While some people dread the moody, cold and rainy autumn weather, I personally love the days when the end of summer approaches and fresh air fills the streets. Living in a country where it’s hot all year long and seasons basically don’t exist, I miss European autumns. Like a lot. So when I got the chance to visit southern Sweden beginning of October, I wasn’t only excited about exploring beautiful Malmö but I was hoping for some autumn-like days too.
Malmö wasn’t a stranger to me. I grew up at the German Baltic Sea and as kids, we were joking that we could see its city lights on a clear day. My hometown Rostock is situated on one side and Malmö on the other side of the Baltic Sea. During my childhood, we would travel to Sweden almost every summer and even though I had visited Malmö many times, I honestly couldn’t remember much about it anymore.
Malmö is Sweden’s third largest city and once upon a time, it might have been a city that didn’t get much attention from tourists. But this has changed and it has become a popular destination for weekend getaways and family vacations. With more than 150 nationalities calling Malmö their home, it is wonderfully urban, wordly and cultured. The mix of Swedish aesthetics and international influences combined with its Nordic coolness makes Malmö a great place for a short city trip. Busy Middle Eastern markets and cozy Italian-style coffee joints happen right next to sweet-smelling Swedish bakeries and hip eateries. The Scandinavian coastline and historic old town counter coexist with modern skyscrapers and an impressive collection of galleries, boutiques, and shops.
It’s a city of contrasts but that’s what it makes so fun to visit. I spent 2 night and 3 days in Malmö at the gorgeous Hotel Master Johan. Most of the time I explored Malmö by foot but I equally loved using the self-serve bikes of Malmö by Bike to get around the town more quickly. A lot of the places I ate and drank at offer vegan options but all of them always offer vegetarian options. For more travel and food inspiration also have a look at @Malmotown’s Instagram account and website.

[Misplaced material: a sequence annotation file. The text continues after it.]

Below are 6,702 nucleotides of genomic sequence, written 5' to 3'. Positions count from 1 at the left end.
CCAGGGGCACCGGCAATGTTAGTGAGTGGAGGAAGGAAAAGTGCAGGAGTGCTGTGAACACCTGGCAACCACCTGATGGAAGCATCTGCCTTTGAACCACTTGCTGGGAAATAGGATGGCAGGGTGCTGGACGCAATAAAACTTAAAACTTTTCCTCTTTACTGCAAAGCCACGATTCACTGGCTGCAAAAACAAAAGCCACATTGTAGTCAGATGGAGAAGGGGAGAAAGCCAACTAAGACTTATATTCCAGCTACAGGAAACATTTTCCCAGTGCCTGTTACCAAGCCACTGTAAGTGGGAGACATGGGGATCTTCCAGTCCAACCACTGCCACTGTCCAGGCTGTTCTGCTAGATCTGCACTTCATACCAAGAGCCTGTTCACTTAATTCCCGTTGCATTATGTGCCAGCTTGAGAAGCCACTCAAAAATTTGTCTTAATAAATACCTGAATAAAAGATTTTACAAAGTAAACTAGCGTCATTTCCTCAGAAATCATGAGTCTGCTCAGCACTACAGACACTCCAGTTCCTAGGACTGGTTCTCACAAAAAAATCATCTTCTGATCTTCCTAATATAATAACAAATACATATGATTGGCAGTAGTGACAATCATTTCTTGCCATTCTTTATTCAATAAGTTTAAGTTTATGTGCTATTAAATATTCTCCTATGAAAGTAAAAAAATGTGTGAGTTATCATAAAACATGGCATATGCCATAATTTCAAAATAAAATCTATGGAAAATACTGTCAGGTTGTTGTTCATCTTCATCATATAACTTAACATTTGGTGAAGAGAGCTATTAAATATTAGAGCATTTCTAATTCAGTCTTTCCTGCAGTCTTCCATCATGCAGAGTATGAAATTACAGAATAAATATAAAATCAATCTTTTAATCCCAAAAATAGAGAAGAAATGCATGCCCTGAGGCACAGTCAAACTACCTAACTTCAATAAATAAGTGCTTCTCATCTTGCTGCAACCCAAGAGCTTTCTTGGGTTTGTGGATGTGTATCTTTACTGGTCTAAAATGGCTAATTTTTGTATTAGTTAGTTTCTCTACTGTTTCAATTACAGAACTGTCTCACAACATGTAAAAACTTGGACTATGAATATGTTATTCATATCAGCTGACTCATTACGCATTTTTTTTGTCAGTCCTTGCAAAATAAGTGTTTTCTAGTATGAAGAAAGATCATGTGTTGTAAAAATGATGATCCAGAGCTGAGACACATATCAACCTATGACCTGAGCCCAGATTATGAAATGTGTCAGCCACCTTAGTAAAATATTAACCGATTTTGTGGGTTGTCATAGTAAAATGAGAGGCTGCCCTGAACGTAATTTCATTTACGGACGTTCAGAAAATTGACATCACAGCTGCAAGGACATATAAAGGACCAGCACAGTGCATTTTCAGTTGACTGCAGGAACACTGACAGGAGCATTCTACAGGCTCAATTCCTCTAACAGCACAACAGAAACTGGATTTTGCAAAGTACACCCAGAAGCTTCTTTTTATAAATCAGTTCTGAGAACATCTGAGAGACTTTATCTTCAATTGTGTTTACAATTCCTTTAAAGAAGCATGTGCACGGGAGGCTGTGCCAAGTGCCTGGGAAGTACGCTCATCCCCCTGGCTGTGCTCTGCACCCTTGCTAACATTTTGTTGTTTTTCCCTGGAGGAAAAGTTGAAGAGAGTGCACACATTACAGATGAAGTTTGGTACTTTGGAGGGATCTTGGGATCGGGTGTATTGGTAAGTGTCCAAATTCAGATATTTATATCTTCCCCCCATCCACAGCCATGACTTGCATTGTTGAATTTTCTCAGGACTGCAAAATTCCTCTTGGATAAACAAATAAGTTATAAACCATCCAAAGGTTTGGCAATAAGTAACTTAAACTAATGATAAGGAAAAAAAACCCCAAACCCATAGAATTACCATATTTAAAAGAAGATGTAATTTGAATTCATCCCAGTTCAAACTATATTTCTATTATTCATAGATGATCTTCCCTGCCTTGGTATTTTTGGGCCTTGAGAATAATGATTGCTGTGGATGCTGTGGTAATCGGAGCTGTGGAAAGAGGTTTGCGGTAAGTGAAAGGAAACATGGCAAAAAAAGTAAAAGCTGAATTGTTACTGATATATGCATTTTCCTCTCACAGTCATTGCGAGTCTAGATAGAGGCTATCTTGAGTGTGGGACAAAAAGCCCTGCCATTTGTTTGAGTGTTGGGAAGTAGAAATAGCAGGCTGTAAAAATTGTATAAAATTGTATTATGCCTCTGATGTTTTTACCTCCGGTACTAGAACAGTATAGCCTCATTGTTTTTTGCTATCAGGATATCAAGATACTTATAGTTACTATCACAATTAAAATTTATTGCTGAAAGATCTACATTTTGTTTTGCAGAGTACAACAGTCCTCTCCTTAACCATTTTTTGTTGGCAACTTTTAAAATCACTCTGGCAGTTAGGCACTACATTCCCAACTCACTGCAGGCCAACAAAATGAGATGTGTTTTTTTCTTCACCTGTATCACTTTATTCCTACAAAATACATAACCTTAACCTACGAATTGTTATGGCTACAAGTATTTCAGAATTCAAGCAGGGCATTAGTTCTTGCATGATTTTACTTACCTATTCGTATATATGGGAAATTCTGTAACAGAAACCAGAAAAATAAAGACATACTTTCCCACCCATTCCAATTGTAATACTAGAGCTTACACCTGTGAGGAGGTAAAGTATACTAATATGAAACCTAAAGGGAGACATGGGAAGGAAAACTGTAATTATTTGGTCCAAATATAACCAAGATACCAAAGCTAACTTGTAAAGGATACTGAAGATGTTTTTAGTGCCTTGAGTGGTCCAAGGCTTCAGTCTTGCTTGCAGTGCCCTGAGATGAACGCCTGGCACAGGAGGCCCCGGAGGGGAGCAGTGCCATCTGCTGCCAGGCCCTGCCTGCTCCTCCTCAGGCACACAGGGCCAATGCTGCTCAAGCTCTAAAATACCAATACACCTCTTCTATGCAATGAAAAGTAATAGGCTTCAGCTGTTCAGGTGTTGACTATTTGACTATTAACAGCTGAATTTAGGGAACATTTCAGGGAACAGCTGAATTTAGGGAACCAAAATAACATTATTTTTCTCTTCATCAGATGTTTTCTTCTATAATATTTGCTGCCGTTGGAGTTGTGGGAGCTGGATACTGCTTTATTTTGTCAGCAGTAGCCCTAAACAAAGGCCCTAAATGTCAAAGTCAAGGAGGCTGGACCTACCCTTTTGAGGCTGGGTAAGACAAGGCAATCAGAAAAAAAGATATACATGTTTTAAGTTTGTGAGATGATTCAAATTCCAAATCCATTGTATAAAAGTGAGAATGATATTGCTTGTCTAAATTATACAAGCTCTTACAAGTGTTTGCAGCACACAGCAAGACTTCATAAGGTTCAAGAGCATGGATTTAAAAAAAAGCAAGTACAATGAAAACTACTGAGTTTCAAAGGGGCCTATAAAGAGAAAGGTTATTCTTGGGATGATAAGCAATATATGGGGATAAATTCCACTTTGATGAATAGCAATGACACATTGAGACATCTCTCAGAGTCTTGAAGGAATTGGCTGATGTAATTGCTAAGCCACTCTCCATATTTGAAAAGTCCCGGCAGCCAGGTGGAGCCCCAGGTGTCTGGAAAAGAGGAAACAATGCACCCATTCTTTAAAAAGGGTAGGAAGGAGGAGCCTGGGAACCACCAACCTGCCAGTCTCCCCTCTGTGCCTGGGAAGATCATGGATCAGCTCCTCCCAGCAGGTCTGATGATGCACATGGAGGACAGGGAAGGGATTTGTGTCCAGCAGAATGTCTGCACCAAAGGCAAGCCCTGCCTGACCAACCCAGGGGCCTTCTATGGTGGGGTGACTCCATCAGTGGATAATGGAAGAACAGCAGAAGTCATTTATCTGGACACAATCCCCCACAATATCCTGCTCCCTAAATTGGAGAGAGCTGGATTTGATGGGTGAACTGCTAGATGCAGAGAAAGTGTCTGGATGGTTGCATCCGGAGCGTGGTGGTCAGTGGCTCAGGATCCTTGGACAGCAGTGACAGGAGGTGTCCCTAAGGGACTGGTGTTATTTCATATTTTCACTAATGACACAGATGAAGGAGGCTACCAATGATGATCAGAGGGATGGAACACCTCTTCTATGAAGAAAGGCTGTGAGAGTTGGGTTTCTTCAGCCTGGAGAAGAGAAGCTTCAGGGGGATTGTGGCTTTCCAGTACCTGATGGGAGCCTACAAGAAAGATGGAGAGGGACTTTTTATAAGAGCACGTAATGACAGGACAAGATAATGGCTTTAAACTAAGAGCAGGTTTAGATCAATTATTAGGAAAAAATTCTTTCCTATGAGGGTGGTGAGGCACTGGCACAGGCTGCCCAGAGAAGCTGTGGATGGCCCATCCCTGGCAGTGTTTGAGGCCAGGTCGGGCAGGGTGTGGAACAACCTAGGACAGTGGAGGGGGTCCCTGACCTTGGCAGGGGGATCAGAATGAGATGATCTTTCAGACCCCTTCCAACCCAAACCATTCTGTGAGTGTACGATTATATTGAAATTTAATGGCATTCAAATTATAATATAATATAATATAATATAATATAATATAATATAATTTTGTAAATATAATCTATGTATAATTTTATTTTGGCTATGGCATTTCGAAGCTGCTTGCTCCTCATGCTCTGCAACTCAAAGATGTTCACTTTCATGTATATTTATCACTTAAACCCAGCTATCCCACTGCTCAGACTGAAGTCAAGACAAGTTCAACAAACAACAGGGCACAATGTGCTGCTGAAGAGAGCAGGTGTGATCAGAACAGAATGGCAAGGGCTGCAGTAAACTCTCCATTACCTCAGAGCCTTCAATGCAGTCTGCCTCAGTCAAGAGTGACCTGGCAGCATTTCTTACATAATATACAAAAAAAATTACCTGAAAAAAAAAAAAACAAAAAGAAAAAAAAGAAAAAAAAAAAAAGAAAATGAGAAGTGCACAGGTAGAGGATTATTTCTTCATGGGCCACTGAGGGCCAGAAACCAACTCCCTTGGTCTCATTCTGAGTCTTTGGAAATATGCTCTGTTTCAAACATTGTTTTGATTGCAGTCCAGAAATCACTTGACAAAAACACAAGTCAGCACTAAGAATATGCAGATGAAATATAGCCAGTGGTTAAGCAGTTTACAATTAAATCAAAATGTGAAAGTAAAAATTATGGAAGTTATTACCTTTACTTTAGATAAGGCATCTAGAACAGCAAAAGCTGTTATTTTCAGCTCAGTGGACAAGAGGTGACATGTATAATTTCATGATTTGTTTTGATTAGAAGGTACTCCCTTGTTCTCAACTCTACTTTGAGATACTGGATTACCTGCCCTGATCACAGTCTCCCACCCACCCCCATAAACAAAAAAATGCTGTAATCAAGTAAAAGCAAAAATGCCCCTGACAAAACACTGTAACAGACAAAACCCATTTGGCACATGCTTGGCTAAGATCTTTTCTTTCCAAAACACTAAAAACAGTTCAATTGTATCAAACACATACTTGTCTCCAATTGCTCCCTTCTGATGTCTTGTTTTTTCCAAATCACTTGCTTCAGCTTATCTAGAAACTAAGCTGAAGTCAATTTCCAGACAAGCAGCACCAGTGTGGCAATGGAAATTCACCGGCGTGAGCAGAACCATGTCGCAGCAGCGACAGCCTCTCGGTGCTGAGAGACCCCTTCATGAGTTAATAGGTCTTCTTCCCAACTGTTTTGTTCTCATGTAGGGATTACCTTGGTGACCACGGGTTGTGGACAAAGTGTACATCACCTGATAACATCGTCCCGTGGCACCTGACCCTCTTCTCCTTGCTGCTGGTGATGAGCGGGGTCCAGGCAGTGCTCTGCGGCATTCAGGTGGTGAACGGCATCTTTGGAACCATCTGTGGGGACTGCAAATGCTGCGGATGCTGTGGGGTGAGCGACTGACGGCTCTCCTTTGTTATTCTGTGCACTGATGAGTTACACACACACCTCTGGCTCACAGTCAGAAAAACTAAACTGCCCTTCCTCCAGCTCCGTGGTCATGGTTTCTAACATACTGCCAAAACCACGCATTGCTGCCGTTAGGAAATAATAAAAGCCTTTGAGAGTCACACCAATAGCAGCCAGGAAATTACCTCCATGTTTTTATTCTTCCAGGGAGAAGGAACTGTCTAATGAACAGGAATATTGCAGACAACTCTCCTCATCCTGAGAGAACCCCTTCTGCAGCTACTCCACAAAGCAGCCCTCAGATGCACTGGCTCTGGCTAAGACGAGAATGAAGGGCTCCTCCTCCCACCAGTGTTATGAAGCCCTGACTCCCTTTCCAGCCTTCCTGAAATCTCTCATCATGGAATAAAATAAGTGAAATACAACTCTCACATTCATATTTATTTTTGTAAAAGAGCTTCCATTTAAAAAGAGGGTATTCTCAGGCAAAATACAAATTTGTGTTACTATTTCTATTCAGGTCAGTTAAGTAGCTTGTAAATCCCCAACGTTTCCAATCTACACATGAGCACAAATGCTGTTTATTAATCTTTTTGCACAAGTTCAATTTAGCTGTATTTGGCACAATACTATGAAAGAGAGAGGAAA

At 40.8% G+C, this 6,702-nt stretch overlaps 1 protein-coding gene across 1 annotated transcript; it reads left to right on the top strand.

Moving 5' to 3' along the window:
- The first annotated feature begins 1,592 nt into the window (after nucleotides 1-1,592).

Malmö is full of picturesque alleys and streets but the Jacob Nilsgatan is particularly beautiful. It’s located in the city center and just a short walk away from the train station and old town.
Right next to the Jacob Nilsgatan begins the gorgeous and lush city park Slottsträdgarden (Castle Garden). Do yourself a favor and pack a freshly baked cinnamon roll with some coffee and have a little picnic next to the channel or the public green space provided by Human Gardening.
Davidshall is probably my favorite neighborhood in Malmö. The combination of delicious coffee shops, trendy boutiques and gorgeous architecture stole my heart on the first day. Some stores are a little hidden, others you can find on its main street but overall it’s a great place to do some strolling and shopping.
What Davidshall is for shopping, St. Knuts is for eating and drinking. Though you also find some gorgeous stores here too, I especially liked this neighborhood for all its cozy coffee shops, bakeries, and eateries. I could have easily spent all three days in St. Knuts, eating my way around because the options are endless and all so delicious.
If you are looking for a little change in (architectural) scenery, head over to Malmö’s canals and western harbor. This part of Malmö is in total contrast to its medieval old town but equally impressive. The weather and my broken umbrella didn’t really allow me to explore much of the beach-side but I heard it’s beautiful, especially in summer.
Eat & Drink
There are two things I don’t lose much time on when I land in Sweden. First, I always have an oatmilk (Oatly) cappuccino the second after I have checked in to my hotel or Airbnb. Followed by a freshly baked cinnamon, cardamom or saffron bun. Though I feel like there hasn’t ever been an oatmilk cappuccino I didn’t like at all, there only have been a few I really loved and will tell my children about one day. One of those I drank at Solde Kaffeebar, an Italian-style coffee shop that was recommended to me by a few people. Solde only sources coffee that is traceable to the farmer and they roast their beans in-house, too.
One of those places where you instantly feel at home, Jord is a cute and light-filled cafe and boutique that serves amazing breakfast and pastries. I tried the millet porridge which did not taste like your average oatmeal but had a beautiful texture and was topped with delicious berries, seeds and figs. Jord also hosts a little shop section which is filled with gorgeous items, most of them from local designers and artists.
If you don’t find a table or seat at Uggla, there are two other cafes just a stone throw away. Unfortunately, I didn’t have time to visit them but heard only good things about their quality of coffee and food: Cafe No. 6 (Mäster Henriksgatan 6, 211 58 Malmö) and Söderberg & Sara (Mäster Danielsgatan 3, 211 58 Malmö).